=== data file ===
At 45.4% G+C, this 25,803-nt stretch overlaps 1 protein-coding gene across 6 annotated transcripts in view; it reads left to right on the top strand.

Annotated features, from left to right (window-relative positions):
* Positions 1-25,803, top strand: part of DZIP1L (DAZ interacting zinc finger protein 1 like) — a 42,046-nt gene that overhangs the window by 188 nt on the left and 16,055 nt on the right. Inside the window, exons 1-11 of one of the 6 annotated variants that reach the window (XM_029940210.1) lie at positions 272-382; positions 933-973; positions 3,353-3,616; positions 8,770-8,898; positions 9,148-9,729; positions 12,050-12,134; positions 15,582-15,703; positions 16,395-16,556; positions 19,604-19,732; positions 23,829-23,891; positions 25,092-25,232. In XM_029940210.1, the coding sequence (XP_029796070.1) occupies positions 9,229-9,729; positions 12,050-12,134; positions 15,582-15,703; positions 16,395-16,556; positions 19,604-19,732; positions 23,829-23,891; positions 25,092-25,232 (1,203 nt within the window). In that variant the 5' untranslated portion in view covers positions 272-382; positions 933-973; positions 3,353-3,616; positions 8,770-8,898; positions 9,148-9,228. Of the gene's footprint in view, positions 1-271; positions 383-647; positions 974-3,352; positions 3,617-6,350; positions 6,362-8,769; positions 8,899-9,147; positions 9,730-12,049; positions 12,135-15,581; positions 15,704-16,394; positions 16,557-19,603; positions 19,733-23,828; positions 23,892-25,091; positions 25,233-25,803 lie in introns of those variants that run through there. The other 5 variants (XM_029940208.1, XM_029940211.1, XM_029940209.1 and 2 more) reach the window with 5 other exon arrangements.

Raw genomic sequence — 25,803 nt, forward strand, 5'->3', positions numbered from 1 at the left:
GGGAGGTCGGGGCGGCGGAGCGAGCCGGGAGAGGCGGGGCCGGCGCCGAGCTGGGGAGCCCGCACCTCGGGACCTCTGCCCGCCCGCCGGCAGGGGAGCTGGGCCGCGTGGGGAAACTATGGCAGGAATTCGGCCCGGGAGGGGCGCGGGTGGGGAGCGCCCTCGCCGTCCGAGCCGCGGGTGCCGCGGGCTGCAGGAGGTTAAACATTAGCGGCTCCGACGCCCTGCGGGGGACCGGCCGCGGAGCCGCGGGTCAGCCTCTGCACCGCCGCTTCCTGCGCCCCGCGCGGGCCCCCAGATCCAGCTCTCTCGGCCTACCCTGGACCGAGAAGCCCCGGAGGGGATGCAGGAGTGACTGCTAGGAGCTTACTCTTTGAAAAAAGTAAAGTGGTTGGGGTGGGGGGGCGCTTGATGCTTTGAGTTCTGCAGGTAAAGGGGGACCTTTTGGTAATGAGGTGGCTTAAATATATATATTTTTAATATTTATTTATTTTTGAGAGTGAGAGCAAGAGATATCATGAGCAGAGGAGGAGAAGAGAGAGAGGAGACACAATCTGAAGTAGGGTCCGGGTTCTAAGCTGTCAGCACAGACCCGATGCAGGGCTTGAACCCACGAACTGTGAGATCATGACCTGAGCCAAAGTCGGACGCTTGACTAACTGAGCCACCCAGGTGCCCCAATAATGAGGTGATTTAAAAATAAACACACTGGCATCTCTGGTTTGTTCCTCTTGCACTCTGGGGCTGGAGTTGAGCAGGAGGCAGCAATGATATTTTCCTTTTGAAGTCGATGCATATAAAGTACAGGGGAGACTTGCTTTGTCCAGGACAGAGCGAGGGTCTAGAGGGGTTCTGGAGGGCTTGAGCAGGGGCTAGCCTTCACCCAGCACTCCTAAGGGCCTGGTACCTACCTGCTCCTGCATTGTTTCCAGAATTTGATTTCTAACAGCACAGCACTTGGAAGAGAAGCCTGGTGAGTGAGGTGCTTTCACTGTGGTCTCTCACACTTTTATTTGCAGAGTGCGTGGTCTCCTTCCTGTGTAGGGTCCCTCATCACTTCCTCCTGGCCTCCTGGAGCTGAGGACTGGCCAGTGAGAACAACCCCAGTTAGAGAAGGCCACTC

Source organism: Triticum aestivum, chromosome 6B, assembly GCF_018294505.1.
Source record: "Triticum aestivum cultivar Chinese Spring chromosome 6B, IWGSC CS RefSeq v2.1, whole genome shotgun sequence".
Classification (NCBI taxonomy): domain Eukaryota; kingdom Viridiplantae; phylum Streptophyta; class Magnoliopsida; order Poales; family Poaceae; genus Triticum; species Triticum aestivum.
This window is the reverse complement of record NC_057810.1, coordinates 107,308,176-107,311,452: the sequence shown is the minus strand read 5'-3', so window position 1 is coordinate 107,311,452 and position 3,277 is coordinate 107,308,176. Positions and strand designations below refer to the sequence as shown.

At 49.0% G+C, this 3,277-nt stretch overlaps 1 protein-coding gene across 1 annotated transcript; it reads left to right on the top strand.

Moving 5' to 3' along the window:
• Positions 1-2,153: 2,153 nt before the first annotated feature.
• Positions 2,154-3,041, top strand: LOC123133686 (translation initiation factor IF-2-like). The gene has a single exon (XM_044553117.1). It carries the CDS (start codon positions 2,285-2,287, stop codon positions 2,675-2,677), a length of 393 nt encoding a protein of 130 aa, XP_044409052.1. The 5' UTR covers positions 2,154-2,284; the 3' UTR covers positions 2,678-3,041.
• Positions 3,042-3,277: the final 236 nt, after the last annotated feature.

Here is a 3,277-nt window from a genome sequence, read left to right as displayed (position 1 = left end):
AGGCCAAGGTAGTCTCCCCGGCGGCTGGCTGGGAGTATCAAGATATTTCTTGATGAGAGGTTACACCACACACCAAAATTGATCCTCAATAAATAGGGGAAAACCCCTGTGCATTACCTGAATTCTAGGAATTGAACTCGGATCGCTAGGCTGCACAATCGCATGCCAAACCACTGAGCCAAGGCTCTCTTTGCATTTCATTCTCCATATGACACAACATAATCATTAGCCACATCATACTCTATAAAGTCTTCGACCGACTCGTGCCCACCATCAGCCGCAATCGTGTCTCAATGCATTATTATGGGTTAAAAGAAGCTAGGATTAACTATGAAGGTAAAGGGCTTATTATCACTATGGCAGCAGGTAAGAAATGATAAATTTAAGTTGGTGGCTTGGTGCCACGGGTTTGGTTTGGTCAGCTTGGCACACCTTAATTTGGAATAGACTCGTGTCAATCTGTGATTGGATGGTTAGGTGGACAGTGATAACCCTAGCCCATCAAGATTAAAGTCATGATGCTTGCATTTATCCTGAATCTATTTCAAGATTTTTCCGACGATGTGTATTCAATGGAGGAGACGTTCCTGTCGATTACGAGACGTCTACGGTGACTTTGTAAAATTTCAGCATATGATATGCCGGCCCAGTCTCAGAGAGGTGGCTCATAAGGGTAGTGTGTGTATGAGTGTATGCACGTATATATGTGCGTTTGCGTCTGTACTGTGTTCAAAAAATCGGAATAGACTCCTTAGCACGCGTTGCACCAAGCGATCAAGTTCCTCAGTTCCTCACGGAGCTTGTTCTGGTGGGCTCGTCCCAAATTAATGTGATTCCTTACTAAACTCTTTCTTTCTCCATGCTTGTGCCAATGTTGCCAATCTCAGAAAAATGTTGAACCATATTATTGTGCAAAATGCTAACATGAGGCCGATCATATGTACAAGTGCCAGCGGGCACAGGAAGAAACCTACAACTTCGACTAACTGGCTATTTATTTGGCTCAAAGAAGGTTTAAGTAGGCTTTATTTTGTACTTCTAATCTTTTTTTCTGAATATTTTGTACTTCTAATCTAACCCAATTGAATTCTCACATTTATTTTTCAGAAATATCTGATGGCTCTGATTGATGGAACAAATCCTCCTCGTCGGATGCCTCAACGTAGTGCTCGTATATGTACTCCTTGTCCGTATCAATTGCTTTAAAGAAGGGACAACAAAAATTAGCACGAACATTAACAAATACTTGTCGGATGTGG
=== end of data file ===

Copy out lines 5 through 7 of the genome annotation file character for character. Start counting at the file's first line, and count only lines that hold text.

GGGAGGTCGGGGCGGCGGAGCGAGCCGGGAGAGGCGGGGCCGGCGCCGAGCTGGGGAGCCCGCACCTCGGGACCTCTGCCCGCCCGCCGGCAGGGGAGCTGGGCCGCGTGGGGAAACTATGGCAGGAATTCGGCCCGGGAGGGGCGCGGGTGGGGAGCGCCCTCGCCGTCCGAGCCGCGGGTGCCGCGGGCTGCAGGAGGTTAAACATTAGCGGCTCCGACGCCCTGCGGGGGACCGGCCGCGGAGCCGCGGGTCAGCCTCTGCACCGCCGCTTCCTGCGCCCCGCGCGGGCCCCCAGATCCAGCTCTCTCGGCCTACCCTGGACCGAGAAGCCCCGGAGGGGATGCAGGAGTGACTGCTAGGAGCTTACTCTTTGAAAAAAGTAAAGTGGTTGGGGTGGGGGGGCGCTTGATGCTTTGAGTTCTGCAGGTAAAGGGGGACCTTTTGGTAATGAGGTGGCTTAAATATATATATTTTTAATATTTATTTATTTTTGAGAGTGAGAGCAAGAGATATCATGAGCAGAGGAGGAGAAGAGAGAGAGGAGACACAATCTGAAGTAGGGTCCGGGTTCTAAGCTGTCAGCACAGACCCGATGCAGGGCTTGAACCCACGAACTGTGAGATCATGACCTGAGCCAAAGTCGGACGCTTGACTAACTGAGCCACCCAGGTGCCCCAATAATGAGGTGATTTAAAAATAAACACACTGGCATCTCTGGTTTGTTCCTCTTGCACTCTGGGGCTGGAGTTGAGCAGGAGGCAGCAATGATATTTTCCTTTTGAAGTCGATGCATATAAAGTACAGGGGAGACTTGCTTTGTCCAGGACAGAGCGAGGGTCTAGAGGGGTTCTGGAGGGCTTGAGCAGGGGCTAGCCTTCACCCAGCACTCCTAAGGGCCTGGTACCTACCTGCTCCTGCATTGTTTCCAGAATTTGATTTCTAACAGCACAGCACTTGGAAGAGAAGCCTGGTGAGTGAGGTGCTTTCACTGTGGTCTCTCACACTTTTATTTGCAGAGTGCGTGGTCTCCTTCCTGTGTAGGGTCCCTCATCACTTCCTCCTGGCCTCCTGGAGCTGAGGACTGGCCAGTGAGAACAACCCCAGTTAGAGAAGGCCACTC

Source organism: Triticum aestivum, chromosome 6B, assembly GCF_018294505.1.
Source record: "Triticum aestivum cultivar Chinese Spring chromosome 6B, IWGSC CS RefSeq v2.1, whole genome shotgun sequence".